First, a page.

30. July 2021

Trust goes with vulnerability, not popularity

In this enlightening 50-minute TED podcast, Adam Grant, Organizational Psychologist, and Bestselling Author Brené Brown, two of the most influential management thinkers of our time, reflect together on the power of showing vulnerability at work. Here is what I learned and how I think it connects to existing insights on trust-building.

Striving for popularity may push you apart. Particularly in business contexts, we have trouble showing our vulnerability. This is rooted in our performative culture, where we learn from childhood onwards that we only reach acceptance and respect by being exceptionally good, strong, smart and perfect. Both Adam and Brené share openly how misleading and exhausting this concept has been in their own lives, striving for being liked and popular through perfectionism. To outcast any kind of feelings of shame or risking exposure in our lives, erodes learning and meaningful connection to others, which is particularly important in business contexts and for effective leadership. That’s why vulnerability is an important catalyst that fuels humanity, connectivity, and trust, particularly in the performative culture of a workplace.

How much vulnerability should we share at work? Although we might intellectually understand that vulnerability at work is not a weakness, but a strength, it doesn’t mean we should share every one of our feelings in every situation with everybody. Particularly as a leader it’s not meant for “working our shit out with everybody,” regardless of how this might affect the other (e.g. potentially leaving employees in fear). As a leader we should share our feelings whenever we honestly think it moves our work connections and relationships at work forward. We learn that to be vulnerable does not necessarily imply to share all feelings openly, but to set the context for it to be possible.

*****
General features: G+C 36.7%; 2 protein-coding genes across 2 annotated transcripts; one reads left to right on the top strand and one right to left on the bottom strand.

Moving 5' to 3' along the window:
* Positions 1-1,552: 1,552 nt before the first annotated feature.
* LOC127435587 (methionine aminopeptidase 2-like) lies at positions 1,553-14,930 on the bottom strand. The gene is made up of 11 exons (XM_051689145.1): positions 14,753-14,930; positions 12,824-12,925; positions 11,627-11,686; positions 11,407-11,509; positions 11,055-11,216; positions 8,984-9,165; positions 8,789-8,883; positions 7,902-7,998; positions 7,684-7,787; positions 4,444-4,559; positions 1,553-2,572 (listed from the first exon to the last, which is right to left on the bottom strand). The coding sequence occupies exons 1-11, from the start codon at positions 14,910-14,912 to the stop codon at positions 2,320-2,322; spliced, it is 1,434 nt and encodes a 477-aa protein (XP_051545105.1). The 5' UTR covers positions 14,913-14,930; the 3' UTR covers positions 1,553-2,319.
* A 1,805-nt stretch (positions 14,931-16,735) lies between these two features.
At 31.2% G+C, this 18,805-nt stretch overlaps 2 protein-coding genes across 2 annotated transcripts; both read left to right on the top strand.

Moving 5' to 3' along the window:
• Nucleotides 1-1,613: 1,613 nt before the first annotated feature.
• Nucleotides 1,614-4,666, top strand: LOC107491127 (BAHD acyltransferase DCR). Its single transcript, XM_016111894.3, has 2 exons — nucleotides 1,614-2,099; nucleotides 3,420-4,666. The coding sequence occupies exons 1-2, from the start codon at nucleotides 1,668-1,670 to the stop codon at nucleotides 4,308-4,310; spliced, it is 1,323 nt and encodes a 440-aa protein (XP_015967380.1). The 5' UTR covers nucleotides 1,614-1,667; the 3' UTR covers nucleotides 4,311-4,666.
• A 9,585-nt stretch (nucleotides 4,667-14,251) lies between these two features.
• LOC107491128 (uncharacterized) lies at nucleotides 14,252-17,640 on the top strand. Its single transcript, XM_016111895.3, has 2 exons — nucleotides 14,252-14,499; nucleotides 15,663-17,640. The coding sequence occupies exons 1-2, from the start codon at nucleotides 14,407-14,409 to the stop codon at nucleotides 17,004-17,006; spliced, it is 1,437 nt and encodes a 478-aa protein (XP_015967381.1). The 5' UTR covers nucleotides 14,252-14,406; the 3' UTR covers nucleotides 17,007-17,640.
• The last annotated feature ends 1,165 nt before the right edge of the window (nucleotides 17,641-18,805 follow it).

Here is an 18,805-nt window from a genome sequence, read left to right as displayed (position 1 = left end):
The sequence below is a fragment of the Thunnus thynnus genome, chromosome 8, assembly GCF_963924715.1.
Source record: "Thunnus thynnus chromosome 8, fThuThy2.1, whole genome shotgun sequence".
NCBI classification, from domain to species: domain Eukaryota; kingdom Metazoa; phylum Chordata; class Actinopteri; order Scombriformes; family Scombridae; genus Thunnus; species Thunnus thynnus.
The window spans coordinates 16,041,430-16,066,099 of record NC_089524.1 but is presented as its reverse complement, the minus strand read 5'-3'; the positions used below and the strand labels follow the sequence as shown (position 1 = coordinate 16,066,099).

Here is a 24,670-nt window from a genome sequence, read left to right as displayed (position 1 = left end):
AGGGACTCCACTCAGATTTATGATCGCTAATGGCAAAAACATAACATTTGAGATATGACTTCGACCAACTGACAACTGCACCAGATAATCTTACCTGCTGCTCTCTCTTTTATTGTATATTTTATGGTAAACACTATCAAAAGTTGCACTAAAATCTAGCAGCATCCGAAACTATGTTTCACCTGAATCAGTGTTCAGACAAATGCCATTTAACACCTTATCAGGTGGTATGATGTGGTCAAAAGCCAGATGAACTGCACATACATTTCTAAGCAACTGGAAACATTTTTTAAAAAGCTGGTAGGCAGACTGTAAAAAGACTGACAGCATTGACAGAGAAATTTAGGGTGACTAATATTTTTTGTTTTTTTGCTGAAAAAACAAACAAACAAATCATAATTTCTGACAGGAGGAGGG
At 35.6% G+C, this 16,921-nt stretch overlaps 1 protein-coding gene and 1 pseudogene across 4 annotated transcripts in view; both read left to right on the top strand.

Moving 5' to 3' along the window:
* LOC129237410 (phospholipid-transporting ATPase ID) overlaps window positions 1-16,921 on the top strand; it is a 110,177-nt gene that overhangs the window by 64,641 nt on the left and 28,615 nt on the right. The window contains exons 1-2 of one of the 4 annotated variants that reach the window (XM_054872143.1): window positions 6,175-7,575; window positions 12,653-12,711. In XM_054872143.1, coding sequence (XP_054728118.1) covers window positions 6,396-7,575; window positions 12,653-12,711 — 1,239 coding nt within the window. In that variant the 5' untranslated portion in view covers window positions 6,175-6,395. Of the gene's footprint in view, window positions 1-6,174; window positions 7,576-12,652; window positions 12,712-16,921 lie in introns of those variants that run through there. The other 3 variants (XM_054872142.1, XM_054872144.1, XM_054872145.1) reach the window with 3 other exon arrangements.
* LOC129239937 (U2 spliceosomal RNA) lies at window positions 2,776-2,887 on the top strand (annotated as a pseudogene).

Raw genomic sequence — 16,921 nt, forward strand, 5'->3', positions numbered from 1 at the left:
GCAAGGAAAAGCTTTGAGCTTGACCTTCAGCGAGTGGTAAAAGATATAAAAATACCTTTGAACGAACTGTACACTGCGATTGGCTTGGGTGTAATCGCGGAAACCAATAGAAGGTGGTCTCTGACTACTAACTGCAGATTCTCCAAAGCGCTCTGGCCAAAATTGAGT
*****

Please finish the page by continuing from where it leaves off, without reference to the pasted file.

Perfect and brave leaders are not necessarily more trusted. Brené admits that she had to rethink a key assumption that she took for granted in her own book (Dare to lead): Not everybody gets inspired by brave leadership. For some this might cause instead a pressure and demand to be brave and courageous just as their leaders are, which in turn suppresses the sharing of uncertainties, weaknesses or needs of learnings. By the way, this resonates very much with over-trust, i.e. a missing match of trust given and trust wanted between leader and employees, as defined by a recent management study.

In my own words: lead with an open heart. In my own words the message of Brené and Adam for me is to live and lead with an open heart. Only in environments where we can live with an open heart is where we can inspire safety – the most important ingredient that leads to connection and trust - in ourselves as well in others. To listen to this podcast on how to create open-hearted relationships at work felt truly inspiring and encouraging. Because Adam and Brené are both not only brilliant thought leaders of our time, but above all else wonderful role models: They openly shared as well their own vulnerabilities and where they personally had to rethink and change their lives.

Dr. Eva Bilhuber
Dr. Eva Bilhuber
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